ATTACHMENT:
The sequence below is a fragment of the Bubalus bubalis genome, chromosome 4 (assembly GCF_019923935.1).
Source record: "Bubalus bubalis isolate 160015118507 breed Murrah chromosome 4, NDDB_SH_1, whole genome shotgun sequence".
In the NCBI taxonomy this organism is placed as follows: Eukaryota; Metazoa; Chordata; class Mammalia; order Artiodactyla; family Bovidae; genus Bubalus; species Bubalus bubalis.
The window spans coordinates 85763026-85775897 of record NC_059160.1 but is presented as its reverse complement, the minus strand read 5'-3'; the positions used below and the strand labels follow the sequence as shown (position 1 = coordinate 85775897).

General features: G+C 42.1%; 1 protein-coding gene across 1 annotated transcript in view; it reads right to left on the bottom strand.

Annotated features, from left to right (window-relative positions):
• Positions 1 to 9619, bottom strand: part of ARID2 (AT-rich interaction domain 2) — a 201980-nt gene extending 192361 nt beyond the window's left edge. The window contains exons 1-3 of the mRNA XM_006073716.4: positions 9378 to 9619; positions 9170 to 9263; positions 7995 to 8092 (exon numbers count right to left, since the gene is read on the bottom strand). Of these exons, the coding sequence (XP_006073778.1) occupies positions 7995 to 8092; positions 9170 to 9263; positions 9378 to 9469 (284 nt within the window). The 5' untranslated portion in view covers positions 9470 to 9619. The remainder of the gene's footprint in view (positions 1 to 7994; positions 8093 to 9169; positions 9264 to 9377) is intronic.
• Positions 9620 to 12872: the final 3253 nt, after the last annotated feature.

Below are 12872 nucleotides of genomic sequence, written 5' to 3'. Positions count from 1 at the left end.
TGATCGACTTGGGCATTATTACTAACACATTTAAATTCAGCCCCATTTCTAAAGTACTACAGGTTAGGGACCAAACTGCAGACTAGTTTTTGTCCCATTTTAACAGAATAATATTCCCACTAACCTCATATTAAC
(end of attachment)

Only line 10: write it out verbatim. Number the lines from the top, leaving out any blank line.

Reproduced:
TGATCGACTTGGGCATTATTACTAACACATTTAAATTCAGCCCCATTTCTAAAGTACTACAGGTTAGGGACCAAACTGCAGACTAGTTTTTGTCCCATTTTAACAGAATAATATTCCCACTAACCTCATATTAAC